Ministry of Environment of the Slovak Republic


In accordance with EU primary law, the objectives of EU environmental policy are as follows:

To achieve these goals, the area of environment falls within the shared competence of the EU and its Member States, meaning that both the European Commission and Member States are entitled to adopt binding acts pertaining to environmental policy. However, Member States are authorised to do so only if the Union decides not to exercise its competence. Therefore, Member countries are still competent to legislate but national law cannot contradict European law. Based on the principle of subsidiary, the Commission is competent to intervene and legislate only if an agreed objective is attainable more effectively at EU level that at the level of Member States. As a result, since 2004 when Slovakia joined the EU, the majority of its environmental laws have originated from the transposition of EU legislation into our national legal system.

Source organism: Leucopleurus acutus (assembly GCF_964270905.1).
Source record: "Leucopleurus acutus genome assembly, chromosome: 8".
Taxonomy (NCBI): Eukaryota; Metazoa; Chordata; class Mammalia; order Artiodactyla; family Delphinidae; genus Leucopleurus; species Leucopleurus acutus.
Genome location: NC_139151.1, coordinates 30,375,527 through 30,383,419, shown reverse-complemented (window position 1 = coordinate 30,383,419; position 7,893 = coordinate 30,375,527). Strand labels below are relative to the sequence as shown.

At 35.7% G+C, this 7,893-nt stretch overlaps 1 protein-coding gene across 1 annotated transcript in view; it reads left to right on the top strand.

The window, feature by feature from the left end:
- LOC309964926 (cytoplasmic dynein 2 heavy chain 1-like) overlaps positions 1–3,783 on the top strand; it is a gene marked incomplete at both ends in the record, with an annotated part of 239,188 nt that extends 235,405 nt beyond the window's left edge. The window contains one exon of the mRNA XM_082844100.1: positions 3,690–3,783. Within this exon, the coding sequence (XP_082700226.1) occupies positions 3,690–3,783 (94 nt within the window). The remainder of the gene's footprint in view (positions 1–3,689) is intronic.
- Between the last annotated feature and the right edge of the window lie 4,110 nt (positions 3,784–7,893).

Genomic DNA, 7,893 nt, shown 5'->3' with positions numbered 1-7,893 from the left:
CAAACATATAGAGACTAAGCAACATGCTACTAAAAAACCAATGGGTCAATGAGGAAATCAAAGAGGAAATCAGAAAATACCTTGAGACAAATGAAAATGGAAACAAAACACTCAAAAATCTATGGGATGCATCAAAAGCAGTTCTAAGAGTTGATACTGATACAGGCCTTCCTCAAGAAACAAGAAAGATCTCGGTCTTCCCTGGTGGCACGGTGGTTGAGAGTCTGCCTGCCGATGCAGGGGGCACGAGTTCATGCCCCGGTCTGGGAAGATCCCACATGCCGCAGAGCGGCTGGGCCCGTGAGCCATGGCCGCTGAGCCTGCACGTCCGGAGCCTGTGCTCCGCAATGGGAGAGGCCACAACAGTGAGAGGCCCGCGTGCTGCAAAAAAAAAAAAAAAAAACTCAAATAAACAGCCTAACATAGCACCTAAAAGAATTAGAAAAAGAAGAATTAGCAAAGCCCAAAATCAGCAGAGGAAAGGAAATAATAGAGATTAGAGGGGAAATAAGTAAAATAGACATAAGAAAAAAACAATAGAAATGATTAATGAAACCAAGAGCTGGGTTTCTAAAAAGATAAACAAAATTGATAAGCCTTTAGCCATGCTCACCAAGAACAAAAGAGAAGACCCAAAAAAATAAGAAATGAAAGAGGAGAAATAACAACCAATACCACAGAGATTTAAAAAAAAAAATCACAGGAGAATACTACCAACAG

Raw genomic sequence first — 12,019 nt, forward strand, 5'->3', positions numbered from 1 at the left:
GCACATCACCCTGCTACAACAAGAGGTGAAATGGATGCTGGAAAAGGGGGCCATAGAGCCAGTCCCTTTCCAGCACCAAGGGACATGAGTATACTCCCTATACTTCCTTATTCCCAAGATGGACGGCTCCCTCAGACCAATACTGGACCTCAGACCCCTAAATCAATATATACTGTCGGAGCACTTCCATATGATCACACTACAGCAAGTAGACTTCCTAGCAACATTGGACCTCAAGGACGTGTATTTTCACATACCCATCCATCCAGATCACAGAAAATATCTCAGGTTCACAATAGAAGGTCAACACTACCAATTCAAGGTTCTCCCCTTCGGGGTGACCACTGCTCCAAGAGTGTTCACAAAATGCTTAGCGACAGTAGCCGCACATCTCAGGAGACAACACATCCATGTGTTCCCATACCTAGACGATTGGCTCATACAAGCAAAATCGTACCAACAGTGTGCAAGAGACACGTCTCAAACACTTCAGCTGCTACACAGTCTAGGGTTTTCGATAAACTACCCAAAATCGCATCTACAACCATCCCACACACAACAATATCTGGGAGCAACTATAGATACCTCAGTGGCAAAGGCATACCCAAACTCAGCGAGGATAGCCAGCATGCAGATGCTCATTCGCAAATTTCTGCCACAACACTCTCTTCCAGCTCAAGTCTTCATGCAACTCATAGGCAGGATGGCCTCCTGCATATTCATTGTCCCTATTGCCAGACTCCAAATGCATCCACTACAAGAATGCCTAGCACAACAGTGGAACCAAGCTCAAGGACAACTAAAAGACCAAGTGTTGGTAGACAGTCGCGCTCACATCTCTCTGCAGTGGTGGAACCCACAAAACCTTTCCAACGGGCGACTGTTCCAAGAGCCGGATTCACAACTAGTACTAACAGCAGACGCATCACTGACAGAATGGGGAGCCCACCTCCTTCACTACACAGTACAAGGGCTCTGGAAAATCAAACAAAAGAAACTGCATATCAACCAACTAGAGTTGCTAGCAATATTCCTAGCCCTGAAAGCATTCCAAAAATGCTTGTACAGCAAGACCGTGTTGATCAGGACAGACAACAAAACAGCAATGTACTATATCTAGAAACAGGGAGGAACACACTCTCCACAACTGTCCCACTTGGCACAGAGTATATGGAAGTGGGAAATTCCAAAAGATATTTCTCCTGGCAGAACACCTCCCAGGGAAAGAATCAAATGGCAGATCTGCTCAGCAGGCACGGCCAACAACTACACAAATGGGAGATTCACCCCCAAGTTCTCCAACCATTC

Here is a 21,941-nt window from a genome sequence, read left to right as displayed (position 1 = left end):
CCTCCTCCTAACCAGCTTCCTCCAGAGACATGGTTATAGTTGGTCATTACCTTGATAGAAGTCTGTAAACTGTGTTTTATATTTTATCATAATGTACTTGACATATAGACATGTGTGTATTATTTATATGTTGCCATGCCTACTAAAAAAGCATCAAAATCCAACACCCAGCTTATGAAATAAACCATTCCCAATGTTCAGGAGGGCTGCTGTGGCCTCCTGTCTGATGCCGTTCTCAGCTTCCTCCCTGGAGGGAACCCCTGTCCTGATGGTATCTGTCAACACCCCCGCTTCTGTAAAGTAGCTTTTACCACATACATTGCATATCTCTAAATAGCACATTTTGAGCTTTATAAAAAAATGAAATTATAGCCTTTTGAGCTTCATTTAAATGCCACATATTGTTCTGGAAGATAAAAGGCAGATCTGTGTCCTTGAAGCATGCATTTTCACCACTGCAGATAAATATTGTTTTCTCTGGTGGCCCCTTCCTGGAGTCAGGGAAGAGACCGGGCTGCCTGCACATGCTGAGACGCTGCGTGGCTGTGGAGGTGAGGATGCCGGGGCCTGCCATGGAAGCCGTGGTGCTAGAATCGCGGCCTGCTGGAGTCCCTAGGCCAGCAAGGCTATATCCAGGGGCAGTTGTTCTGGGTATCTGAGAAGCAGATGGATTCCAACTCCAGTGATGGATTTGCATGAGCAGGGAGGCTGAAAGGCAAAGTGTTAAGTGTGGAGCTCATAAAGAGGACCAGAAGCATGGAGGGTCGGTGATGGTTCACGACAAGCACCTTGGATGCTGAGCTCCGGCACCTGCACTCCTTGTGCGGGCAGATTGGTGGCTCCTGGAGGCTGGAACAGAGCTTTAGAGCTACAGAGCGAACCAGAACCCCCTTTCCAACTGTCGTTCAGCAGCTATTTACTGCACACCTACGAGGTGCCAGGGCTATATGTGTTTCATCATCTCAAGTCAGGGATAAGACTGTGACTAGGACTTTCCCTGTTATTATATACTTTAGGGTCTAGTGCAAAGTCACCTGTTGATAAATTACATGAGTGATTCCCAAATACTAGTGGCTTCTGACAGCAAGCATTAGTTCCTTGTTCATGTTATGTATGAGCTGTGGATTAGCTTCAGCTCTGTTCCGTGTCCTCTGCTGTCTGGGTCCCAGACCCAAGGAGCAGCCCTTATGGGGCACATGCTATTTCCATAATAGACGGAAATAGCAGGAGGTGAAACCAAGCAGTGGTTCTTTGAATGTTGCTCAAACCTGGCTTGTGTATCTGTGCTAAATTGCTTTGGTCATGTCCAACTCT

The EU environmental and climate change policies are primarily shaped by four out of seven principal EU institutions:

  1. Working parties – environmental and climate change issues are covered by two working parties: the Working Party on the Environment (focused on various aspects of the EU environmental policy) and the Working Party on International Environment Issues (preparing EU positions for international environmental negotiations). At this level, Slovakia, as well as other Member States, is represented either by experts from the Permanent Representation to the EU or from the Ministry of Environment depending on the issue discussed.
  2. The Permanent Representatives Committee (COREPER) – environmental policy falls under the responsibility of COREPER I gathering deputy permanent representatives. Slovakia is here represented by A. Micovčin, the Slovak Deputy Permanent Representative to the EU.
  3. The highest ministerial level – it decides on matters in cases where agreement is not reached at lower levels.


Last update 15/10/2018